Last year, in a research collaboration that included former NIH Director Francis Collins’s lab at the National Human Genome Research Institute (NHGRI), we also saw encouraging early evidence in mice that another type of gene editing, called DNA base editing, might one day correct Hutchinson-Gilford Progeria Syndrome, a rare genetic condition that causes rapid premature aging. Preclinical work has even suggested that gene-editing tools might help deliver long-lasting pain relief. The technology keeps getting better, too. This isn’t the first time that gene-editing advances have landed on Science’s annual Breakthrough of the Year list, and it surely won’t be the last.

The year 2021 was a difficult one as the pandemic continued in the U.S. and across the globe, taking far too many lives far too soon. But through it all, science has been relentless in seeking and finding life-saving answers, from the rapid development of highly effective COVID-19 vaccines to the breakthroughs highlighted above.

As this list also attests, the search for answers has progressed impressively in other research areas during these difficult times. These groundbreaking discoveries are something in which we can all take pride—even as they encourage us to look forward to even bigger breakthroughs in 2022. Happy New Year!

References:

[1] Accurate prediction of protein structures and interactions using a three-track neural network. Baek M, DiMaio F, Anishchenko I, Dauparas J, Grishin NV, Adams PD, Read RJ, Baker D., et al. Science. 2021 Jul 15:eabj8754.

[2] Highly accurate protein structure prediction with AlphaFold. Jumper J, Evans R, Pritzel A, Green T, Senior AW, Kavukcuoglu K, Kohli P, Hassabis D. et al. Nature. 2021 Jul 15.

[3] Structural insights of SARS-CoV-2 spike protein from Delta and Omicron variants. Sadek A, Zaha D, Ahmed MS. preprint bioRxiv. 2021 Dec 9.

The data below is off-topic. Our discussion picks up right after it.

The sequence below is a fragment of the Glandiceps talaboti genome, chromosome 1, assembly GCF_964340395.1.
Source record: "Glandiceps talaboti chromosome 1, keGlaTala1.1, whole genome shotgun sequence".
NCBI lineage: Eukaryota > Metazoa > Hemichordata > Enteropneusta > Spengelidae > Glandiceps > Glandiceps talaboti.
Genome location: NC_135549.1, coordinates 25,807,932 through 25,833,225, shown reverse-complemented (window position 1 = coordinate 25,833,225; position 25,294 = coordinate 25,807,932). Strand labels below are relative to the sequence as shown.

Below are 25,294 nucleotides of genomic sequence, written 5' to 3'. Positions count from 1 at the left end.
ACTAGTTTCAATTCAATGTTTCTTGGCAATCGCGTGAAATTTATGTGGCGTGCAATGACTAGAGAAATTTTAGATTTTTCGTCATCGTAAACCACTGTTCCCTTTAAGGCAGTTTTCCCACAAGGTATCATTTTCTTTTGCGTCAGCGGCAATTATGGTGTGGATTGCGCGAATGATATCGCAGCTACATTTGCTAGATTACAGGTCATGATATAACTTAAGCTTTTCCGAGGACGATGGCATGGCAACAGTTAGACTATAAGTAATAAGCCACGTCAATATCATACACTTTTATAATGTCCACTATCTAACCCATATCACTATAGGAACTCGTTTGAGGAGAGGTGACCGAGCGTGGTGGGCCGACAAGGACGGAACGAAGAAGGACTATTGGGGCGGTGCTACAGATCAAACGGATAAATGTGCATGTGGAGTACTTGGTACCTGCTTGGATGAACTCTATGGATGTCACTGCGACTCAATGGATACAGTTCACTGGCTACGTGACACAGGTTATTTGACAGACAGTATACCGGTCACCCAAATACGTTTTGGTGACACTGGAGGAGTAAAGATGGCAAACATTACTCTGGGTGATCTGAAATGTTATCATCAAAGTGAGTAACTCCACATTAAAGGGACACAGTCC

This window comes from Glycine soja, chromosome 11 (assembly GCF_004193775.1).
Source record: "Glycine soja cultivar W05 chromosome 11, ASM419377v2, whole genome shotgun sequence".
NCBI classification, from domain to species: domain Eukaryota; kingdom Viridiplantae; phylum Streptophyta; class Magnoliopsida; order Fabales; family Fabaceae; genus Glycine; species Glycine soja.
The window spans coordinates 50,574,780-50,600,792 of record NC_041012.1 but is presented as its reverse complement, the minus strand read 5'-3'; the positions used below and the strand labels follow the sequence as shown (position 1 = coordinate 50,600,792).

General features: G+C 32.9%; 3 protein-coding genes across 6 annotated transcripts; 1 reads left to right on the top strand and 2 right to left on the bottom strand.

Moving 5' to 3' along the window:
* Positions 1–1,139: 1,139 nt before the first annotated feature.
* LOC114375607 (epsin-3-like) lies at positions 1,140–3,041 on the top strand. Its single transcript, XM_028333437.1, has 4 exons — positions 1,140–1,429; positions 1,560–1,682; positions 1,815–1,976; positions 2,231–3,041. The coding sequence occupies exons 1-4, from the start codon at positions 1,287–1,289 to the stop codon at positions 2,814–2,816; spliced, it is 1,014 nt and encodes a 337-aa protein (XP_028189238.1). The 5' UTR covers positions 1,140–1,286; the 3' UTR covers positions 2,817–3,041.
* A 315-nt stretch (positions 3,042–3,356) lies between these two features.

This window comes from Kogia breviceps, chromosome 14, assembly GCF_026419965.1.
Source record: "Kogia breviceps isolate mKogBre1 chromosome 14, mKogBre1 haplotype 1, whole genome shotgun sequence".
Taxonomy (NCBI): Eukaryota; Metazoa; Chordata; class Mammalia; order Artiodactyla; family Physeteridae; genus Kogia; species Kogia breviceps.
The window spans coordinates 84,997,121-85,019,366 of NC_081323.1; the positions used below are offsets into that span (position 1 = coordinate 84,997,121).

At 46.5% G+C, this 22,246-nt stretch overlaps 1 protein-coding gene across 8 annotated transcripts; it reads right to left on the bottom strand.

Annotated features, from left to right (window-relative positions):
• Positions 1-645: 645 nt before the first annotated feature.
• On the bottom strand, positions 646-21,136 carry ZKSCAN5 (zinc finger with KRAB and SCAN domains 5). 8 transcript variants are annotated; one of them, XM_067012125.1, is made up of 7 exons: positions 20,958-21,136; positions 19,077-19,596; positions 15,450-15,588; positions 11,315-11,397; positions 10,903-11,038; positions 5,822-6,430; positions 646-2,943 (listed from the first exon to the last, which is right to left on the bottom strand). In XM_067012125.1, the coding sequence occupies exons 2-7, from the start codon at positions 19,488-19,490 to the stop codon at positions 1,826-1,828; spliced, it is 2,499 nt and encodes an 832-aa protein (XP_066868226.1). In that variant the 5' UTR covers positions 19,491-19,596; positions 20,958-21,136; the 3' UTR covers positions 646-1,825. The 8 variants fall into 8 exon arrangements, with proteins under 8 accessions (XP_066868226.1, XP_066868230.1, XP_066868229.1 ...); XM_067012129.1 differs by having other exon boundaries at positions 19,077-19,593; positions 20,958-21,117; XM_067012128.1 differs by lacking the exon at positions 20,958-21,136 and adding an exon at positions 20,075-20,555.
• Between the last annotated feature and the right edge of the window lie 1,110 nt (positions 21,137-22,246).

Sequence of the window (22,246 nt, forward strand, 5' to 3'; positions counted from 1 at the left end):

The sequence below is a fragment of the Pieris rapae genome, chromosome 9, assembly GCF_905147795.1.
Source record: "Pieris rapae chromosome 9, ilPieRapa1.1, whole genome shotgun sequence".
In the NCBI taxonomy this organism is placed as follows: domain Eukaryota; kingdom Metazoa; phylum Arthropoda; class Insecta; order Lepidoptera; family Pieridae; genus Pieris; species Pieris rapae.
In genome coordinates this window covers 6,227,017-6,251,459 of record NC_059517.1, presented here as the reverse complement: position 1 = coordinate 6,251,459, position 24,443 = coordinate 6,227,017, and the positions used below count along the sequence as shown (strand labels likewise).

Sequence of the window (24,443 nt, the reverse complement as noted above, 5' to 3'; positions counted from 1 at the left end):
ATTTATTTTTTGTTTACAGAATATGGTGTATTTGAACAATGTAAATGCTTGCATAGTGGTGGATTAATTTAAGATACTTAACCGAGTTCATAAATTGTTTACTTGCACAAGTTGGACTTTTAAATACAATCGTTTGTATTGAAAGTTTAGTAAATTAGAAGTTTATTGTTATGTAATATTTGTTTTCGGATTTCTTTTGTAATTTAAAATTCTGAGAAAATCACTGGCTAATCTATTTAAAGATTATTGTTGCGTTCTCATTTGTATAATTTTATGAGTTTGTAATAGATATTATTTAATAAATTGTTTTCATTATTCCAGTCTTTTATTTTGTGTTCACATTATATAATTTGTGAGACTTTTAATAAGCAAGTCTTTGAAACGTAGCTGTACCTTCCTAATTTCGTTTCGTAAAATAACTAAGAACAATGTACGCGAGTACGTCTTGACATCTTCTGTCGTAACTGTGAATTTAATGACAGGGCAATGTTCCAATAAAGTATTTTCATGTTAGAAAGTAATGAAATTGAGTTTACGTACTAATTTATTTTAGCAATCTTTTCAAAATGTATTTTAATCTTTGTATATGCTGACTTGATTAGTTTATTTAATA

[4] Merck and Ridgeback’s investigational oral antiviral molnupiravir reduced the risk of hospitalization or death by approximately 50 Percent compared to placebo for patients with mild or moderate COVID-19 in positive interim analysis of phase 3 study. Merck. 1 Oct 2021.

[5] Pfizer’s novel COVID-19 oral antiviral treatment candidate reduced risk of hospitalization or death by 89% in interim analysis of phase 2/3 EPIC-HR Study. Pfizer. 5 November 52021.

[6] Coronavirus (COVID-19) Update: FDA authorizes first oral antiviral for treatment of COVID-19. Food and Drug Administration. 22 Dec 2021.

[7] Coronavirus (COVID-19) Update: FDA authorizes additional oral antiviral for treatment of COVID-19 in certain adults. Food and Drug Administration. 23 Dec 2021.

[8] 4′-Fluorouridine is an oral antiviral that blocks respiratory syncytial virus and SARS-CoV-2 replication. Sourimant J, Lieber CM, Aggarwal M, Cox RM, Wolf JD, Yoon JJ, Toots M, Ye C, Sticher Z, Kolykhalov AA, Martinez-Sobrido L, Bluemling GR, Natchus MG, Painter GR, Plemper RK. Science. 2021 Dec 2.